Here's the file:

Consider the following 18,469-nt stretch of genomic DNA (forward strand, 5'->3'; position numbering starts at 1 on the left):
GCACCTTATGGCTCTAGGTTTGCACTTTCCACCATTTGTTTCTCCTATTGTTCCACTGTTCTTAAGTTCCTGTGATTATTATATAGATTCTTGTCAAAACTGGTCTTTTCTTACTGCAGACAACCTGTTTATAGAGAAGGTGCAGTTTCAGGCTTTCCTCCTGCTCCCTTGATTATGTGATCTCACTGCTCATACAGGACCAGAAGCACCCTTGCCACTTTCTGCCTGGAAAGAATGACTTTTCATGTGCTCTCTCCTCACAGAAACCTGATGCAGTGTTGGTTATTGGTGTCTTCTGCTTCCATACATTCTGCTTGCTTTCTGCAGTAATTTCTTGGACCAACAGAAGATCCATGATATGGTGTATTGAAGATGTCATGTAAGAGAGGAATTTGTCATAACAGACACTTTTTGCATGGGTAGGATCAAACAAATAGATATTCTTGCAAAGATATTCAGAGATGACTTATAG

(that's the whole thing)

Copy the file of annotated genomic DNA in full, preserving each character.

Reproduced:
Consider the following 18,469-nt stretch of genomic DNA (forward strand, 5'->3'; position numbering starts at 1 on the left):
GCACCTTATGGCTCTAGGTTTGCACTTTCCACCATTTGTTTCTCCTATTGTTCCACTGTTCTTAAGTTCCTGTGATTATTATATAGATTCTTGTCAAAACTGGTCTTTTCTTACTGCAGACAACCTGTTTATAGAGAAGGTGCAGTTTCAGGCTTTCCTCCTGCTCCCTTGATTATGTGATCTCACTGCTCATACAGGACCAGAAGCACCCTTGCCACTTTCTGCCTGGAAAGAATGACTTTTCATGTGCTCTCTCCTCACAGAAACCTGATGCAGTGTTGGTTATTGGTGTCTTCTGCTTCCATACATTCTGCTTGCTTTCTGCAGTAATTTCTTGGACCAACAGAAGATCCATGATATGGTGTATTGAAGATGTCATGTAAGAGAGGAATTTGTCATAACAGACACTTTTTGCATGGGTAGGATCAAACAAATAGATATTCTTGCAAAGATATTCAGAGATGACTTATAG